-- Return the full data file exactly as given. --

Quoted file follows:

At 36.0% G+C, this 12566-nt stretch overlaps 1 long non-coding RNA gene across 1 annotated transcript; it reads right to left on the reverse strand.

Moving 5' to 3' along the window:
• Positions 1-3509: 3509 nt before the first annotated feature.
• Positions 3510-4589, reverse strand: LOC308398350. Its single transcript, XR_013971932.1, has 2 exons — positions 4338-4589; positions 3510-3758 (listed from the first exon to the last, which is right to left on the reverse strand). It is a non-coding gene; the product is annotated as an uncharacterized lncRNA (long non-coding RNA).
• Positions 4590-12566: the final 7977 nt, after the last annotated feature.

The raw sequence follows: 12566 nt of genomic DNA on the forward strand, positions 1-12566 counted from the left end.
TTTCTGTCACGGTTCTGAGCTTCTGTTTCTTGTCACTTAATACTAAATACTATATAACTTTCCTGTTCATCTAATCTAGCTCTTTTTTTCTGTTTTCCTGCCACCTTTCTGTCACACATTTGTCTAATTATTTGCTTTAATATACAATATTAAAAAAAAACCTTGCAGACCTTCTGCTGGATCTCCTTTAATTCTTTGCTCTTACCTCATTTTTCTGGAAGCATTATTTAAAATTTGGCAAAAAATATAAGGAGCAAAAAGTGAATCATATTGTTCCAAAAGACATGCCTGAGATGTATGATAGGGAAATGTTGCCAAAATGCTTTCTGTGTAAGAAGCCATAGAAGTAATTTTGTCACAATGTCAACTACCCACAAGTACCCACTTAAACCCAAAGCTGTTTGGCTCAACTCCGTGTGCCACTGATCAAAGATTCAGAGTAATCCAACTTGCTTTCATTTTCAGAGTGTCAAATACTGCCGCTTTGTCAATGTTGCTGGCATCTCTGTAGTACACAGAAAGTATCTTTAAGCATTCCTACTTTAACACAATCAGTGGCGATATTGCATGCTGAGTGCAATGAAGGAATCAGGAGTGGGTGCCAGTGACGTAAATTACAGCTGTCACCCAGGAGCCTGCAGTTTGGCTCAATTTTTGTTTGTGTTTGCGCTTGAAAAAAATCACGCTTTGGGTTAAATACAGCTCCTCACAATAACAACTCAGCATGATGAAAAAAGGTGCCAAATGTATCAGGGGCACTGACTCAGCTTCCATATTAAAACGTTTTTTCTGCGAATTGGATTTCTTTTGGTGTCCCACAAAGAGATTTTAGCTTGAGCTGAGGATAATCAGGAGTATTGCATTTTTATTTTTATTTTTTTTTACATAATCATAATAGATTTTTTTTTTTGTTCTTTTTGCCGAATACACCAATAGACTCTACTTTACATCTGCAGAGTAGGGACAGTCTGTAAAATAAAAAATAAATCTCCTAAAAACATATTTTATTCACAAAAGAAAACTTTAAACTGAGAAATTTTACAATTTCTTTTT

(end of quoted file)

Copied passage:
At 36.0% G+C, this 12566-nt stretch overlaps 1 long non-coding RNA gene across 1 annotated transcript; it reads right to left on the reverse strand.

Moving 5' to 3' along the window:
• Positions 1-3509: 3509 nt before the first annotated feature.
• Positions 3510-4589, reverse strand: LOC308398350. Its single transcript, XR_013971932.1, has 2 exons — positions 4338-4589; positions 3510-3758 (listed from the first exon to the last, which is right to left on the reverse strand). It is a non-coding gene; the product is annotated as an uncharacterized lncRNA (long non-coding RNA).
• Positions 4590-12566: the final 7977 nt, after the last annotated feature.

The raw sequence follows: 12566 nt of genomic DNA on the forward strand, positions 1-12566 counted from the left end.
TTTCTGTCACGGTTCTGAGCTTCTGTTTCTTGTCACTTAATACTAAATACTATATAACTTTCCTGTTCATCTAATCTAGCTCTTTTTTTCTGTTTTCCTGCCACCTTTCTGTCACACATTTGTCTAATTATTTGCTTTAATATACAATATTAAAAAAAAACCTTGCAGACCTTCTGCTGGATCTCCTTTAATTCTTTGCTCTTACCTCATTTTTCTGGAAGCATTATTTAAAATTTGGCAAAAAATATAAGGAGCAAAAAGTGAATCATATTGTTCCAAAAGACATGCCTGAGATGTATGATAGGGAAATGTTGCCAAAATGCTTTCTGTGTAAGAAGCCATAGAAGTAATTTTGTCACAATGTCAACTACCCACAAGTACCCACTTAAACCCAAAGCTGTTTGGCTCAACTCCGTGTGCCACTGATCAAAGATTCAGAGTAATCCAACTTGCTTTCATTTTCAGAGTGTCAAATACTGCCGCTTTGTCAATGTTGCTGGCATCTCTGTAGTACACAGAAAGTATCTTTAAGCATTCCTACTTTAACACAATCAGTGGCGATATTGCATGCTGAGTGCAATGAAGGAATCAGGAGTGGGTGCCAGTGACGTAAATTACAGCTGTCACCCAGGAGCCTGCAGTTTGGCTCAATTTTTGTTTGTGTTTGCGCTTGAAAAAAATCACGCTTTGGGTTAAATACAGCTCCTCACAATAACAACTCAGCATGATGAAAAAAGGTGCCAAATGTATCAGGGGCACTGACTCAGCTTCCATATTAAAACGTTTTTTCTGCGAATTGGATTTCTTTTGGTGTCCCACAAAGAGATTTTAGCTTGAGCTGAGGATAATCAGGAGTATTGCATTTTTATTTTTATTTTTTTTTACATAATCATAATAGATTTTTTTTTTTGTTCTTTTTGCCGAATACACCAATAGACTCTACTTTACATCTGCAGAGTAGGGACAGTCTGTAAAATAAAAAATAAATCTCCTAAAAACATATTTTATTCACAAAAGAAAACTTTAAACTGAGAAATTTTACAATTTCTTTTT